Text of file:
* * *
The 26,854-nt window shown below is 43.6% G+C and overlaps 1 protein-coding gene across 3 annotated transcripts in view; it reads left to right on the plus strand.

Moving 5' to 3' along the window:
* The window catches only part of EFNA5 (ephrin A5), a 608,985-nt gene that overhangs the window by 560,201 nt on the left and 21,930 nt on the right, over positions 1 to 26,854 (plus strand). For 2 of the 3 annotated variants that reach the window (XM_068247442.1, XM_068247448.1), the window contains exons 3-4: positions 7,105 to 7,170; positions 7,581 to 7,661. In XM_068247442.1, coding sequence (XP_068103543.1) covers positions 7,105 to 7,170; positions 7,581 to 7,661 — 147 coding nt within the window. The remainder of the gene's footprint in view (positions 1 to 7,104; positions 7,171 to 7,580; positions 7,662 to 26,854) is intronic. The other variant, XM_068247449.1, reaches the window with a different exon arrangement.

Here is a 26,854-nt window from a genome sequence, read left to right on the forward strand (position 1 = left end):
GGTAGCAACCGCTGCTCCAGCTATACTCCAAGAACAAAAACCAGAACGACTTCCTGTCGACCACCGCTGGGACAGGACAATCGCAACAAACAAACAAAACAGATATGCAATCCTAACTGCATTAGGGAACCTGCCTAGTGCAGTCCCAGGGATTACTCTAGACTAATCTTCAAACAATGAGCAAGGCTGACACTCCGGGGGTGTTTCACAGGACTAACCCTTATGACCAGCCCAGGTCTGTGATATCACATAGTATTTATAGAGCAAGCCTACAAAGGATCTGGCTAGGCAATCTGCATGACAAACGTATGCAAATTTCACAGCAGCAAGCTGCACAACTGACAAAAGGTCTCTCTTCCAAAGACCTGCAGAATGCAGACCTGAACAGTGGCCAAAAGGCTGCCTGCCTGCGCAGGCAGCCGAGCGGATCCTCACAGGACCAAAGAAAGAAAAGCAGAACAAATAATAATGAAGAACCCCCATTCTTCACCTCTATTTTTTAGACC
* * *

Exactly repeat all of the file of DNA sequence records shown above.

The 26,854-nt window shown below is 43.6% G+C and overlaps 1 protein-coding gene across 3 annotated transcripts in view; it reads left to right on the plus strand.

Moving 5' to 3' along the window:
* The window catches only part of EFNA5 (ephrin A5), a 608,985-nt gene that overhangs the window by 560,201 nt on the left and 21,930 nt on the right, over positions 1 to 26,854 (plus strand). For 2 of the 3 annotated variants that reach the window (XM_068247442.1, XM_068247448.1), the window contains exons 3-4: positions 7,105 to 7,170; positions 7,581 to 7,661. In XM_068247442.1, coding sequence (XP_068103543.1) covers positions 7,105 to 7,170; positions 7,581 to 7,661 — 147 coding nt within the window. The remainder of the gene's footprint in view (positions 1 to 7,104; positions 7,171 to 7,580; positions 7,662 to 26,854) is intronic. The other variant, XM_068247449.1, reaches the window with a different exon arrangement.

Here is a 26,854-nt window from a genome sequence, read left to right on the forward strand (position 1 = left end):
GGTAGCAACCGCTGCTCCAGCTATACTCCAAGAACAAAAACCAGAACGACTTCCTGTCGACCACCGCTGGGACAGGACAATCGCAACAAACAAACAAAACAGATATGCAATCCTAACTGCATTAGGGAACCTGCCTAGTGCAGTCCCAGGGATTACTCTAGACTAATCTTCAAACAATGAGCAAGGCTGACACTCCGGGGGTGTTTCACAGGACTAACCCTTATGACCAGCCCAGGTCTGTGATATCACATAGTATTTATAGAGCAAGCCTACAAAGGATCTGGCTAGGCAATCTGCATGACAAACGTATGCAAATTTCACAGCAGCAAGCTGCACAACTGACAAAAGGTCTCTCTTCCAAAGACCTGCAGAATGCAGACCTGAACAGTGGCCAAAAGGCTGCCTGCCTGCGCAGGCAGCCGAGCGGATCCTCACAGGACCAAAGAAAGAAAAGCAGAACAAATAATAATGAAGAACCCCCATTCTTCACCTCTATTTTTTAGACC